Whether you are working for a private firm, a research lab or a government organization, an internship offers invaluable experience that complements classroom learning and provides you with practical skills and field-specific knowledge essential for success in your future career. Through internships, you’ll have opportunities to apply knowledge from the classroom to real-world problems, gaining hands-on experience and building professional networks within your chosen field. Internships are also key in setting up for success in the competitive job market upon graduation. Employers look at internships as one of the main recruiting tools to recruit entry-level college graduates.

"An internship is a form of experiential learning that integrates knowledge and theory learned in the classroom with practical application and skills development in a professional workplace setting." - National Association of Colleges and Employers

Explore career preparation specifically for science students like you

Internships help you gain professional skills to land your first job

Studies show that post-college candidates are much more likely to land a full-time, rewarding career after completing an internship. Want more info about the benefits of internships? Check out Indeed’s complete guide.

Employers and hiring managers tend to look more favorably on job candidates boasting internship experience. If you want to make the best possible leap from college to career, internships are crucial.

Get the preparation you need to obtain an internship by visiting the Career Development Center at OSU.

Finding an internship

Internships can be posted anywhere, but they are very rarely posted everywhere! This means that searching on multiple sites is the best strategy to find opportunities of interest to you. Below are some tips for finding an internship.

  • Communicate with your community! Share your interests with friends, family, advisors, professors and others who may connect you to an opening.
  • Attend an event! Meet new people at career fairs and networking receptions. You can find upcoming career networking opportunities on the events page.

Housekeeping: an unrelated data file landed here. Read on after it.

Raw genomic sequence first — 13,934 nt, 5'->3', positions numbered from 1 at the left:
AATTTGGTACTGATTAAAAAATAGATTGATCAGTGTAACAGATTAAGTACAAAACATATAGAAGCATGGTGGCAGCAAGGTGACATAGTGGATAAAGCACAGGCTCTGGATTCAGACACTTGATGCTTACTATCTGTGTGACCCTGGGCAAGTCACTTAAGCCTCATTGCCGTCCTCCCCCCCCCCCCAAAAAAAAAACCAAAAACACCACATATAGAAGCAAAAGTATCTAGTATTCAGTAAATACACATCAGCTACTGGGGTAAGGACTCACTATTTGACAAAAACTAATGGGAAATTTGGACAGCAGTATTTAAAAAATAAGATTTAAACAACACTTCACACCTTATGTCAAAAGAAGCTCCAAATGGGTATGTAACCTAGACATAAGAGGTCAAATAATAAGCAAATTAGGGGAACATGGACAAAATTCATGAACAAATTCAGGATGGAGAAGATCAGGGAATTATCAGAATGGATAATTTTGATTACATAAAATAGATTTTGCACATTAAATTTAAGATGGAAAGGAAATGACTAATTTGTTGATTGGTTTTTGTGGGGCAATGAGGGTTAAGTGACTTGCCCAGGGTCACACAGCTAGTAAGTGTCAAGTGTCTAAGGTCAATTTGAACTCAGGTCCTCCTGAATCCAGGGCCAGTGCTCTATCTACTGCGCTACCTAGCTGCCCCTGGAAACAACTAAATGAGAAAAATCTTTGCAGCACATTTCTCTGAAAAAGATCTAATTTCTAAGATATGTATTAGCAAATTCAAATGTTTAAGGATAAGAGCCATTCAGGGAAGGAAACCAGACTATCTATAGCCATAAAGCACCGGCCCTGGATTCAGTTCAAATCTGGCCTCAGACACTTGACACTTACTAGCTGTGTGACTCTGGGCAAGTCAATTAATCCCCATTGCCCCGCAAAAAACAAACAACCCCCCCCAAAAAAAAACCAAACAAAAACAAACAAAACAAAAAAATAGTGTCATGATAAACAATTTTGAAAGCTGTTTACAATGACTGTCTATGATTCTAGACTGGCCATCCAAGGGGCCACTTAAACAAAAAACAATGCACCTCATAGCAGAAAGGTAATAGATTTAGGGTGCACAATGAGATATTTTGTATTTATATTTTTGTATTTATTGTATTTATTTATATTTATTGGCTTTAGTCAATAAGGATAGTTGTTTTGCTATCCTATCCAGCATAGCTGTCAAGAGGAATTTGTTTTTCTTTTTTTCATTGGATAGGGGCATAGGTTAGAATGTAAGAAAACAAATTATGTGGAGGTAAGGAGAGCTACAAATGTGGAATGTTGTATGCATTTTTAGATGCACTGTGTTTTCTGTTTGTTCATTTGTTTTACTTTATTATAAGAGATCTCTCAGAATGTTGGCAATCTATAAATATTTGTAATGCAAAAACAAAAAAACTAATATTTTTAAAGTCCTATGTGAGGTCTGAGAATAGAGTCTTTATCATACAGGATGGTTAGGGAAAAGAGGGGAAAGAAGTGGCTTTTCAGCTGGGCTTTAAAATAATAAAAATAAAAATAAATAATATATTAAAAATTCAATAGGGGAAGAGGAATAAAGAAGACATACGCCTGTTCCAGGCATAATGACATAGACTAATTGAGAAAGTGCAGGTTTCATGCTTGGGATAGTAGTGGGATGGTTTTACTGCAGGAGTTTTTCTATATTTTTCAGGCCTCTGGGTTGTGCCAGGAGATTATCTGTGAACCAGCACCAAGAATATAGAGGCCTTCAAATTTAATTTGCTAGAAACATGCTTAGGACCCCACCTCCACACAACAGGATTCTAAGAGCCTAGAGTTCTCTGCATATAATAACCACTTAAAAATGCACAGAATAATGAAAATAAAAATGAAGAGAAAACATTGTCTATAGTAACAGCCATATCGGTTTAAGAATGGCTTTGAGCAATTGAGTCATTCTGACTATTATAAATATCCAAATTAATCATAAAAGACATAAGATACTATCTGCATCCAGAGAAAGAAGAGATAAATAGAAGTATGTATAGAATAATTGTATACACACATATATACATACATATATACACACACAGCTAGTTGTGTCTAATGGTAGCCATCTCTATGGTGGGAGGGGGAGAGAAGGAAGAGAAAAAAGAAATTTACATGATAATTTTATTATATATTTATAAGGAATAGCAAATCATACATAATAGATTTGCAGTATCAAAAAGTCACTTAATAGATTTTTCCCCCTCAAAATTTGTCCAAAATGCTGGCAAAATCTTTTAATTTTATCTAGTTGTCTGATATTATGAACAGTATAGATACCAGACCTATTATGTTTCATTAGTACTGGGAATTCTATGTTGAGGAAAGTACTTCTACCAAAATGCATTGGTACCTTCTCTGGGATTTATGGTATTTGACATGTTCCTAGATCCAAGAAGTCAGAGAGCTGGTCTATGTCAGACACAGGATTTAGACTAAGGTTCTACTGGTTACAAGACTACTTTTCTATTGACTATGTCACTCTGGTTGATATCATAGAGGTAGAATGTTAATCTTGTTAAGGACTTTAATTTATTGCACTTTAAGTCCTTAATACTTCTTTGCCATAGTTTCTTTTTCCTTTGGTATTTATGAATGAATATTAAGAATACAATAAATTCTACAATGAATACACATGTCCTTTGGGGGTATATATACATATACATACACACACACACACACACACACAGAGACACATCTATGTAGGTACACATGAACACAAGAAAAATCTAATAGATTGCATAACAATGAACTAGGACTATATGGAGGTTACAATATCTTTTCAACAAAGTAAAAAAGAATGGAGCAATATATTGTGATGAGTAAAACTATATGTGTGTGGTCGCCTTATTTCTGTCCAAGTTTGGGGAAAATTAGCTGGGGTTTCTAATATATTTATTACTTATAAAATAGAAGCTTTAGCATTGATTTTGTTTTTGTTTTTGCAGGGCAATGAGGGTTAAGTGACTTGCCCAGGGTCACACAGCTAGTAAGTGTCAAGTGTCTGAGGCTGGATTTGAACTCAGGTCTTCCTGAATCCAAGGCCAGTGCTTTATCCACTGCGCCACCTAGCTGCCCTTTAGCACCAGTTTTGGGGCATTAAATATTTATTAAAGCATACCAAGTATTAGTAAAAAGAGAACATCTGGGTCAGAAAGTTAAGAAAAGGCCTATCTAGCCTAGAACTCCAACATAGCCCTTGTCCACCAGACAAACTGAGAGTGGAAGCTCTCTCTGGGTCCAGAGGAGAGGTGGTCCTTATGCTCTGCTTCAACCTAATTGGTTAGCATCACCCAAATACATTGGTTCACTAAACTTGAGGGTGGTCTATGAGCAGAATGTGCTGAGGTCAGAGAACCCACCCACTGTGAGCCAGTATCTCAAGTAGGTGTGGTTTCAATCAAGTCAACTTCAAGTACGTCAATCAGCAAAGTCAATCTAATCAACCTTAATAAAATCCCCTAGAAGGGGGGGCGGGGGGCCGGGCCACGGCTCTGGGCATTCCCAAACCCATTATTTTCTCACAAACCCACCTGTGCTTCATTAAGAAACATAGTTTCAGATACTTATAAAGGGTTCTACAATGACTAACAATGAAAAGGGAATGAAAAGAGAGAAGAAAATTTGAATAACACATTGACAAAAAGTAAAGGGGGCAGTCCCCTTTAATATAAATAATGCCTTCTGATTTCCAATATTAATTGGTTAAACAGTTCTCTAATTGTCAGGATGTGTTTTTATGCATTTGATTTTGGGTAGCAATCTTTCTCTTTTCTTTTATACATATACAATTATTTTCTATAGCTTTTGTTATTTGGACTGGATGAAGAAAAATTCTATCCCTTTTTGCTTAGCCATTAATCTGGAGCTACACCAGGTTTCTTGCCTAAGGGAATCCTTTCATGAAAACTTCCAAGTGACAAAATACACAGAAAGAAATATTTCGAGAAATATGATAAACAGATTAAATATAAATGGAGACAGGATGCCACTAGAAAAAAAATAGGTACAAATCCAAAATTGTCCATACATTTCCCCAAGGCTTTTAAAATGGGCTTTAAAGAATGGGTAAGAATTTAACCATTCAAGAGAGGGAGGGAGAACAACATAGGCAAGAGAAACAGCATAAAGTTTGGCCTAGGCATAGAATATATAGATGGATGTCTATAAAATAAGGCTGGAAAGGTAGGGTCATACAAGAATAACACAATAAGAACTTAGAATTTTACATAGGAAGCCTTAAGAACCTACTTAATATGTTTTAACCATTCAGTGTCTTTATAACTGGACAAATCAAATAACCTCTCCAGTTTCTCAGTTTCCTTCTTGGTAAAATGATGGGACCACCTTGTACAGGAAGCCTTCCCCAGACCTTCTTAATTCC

• Join professional science organizations or science student clubs.
  • Leverage professional networking sites such as LinkedIn to connect with your peers and alumni! Join the College of Science LinkedIn. #gobeavs
  • Search online! Log in to Handshake and search for thousands of positions that are specifically posted for OSU students and alumni. Other good job search engines include Indeed and LinkedIn.

Applying for internship

Did you find some opportunities that interest you? Getting ready to apply can be an exciting, confusing, and nerve-wracking experience. Outlined below are some steps to help ease the process:

  • Read the internship application and description! That’s where the employer will tell you what you need to do to apply. The description tells you information about the role and what type of skills they might want you to have.
  • Prepare your documents! These might include things like a resume/CV, cover letter, statement of purpose, and letters of recommendation.
  • When it comes to a resume, as an OSU student you have free access to a resume editor called Vmock. Upload your resume and get instant, tailored feedback! Be sure to leverage keywords from the description in your resume when applicable.
  • There are free, curated cover letter resources and templates available online. Reviewing these helps to demystify what to include in your cover letter.
  • Leverage places like the writing center to help with statements of purpose or personal statements. When in doubt, you can always schedule an appointment with your College of Science Career Advisor, Rachel Palmer, via BeaverHub, to review your documents.